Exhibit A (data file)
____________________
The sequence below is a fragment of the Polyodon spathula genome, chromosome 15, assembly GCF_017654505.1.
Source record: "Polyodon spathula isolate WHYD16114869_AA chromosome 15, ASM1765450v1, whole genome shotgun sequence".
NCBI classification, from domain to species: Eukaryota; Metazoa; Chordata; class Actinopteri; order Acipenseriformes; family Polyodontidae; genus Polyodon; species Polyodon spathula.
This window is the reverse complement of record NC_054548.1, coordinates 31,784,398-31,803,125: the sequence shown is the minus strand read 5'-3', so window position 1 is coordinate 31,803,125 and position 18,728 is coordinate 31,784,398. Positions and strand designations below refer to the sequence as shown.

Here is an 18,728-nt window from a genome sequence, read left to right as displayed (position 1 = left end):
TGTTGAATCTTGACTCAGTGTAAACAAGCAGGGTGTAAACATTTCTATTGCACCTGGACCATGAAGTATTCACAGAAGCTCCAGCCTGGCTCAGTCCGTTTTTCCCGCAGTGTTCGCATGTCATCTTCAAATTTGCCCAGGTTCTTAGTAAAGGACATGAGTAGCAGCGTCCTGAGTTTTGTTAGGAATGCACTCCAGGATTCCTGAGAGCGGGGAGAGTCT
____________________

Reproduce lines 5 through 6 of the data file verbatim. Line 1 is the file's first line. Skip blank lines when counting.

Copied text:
Here is an 18,728-nt window from a genome sequence, read left to right as displayed (position 1 = left end):
TGTTGAATCTTGACTCAGTGTAAACAAGCAGGGTGTAAACATTTCTATTGCACCTGGACCATGAAGTATTCACAGAAGCTCCAGCCTGGCTCAGTCCGTTTTTCCCGCAGTGTTCGCATGTCATCTTCAAATTTGCCCAGGTTCTTAGTAAAGGACATGAGTAGCAGCGTCCTGAGTTTTGTTAGGAATGCACTCCAGGATTCCTGAGAGCGGGGAGAGTCT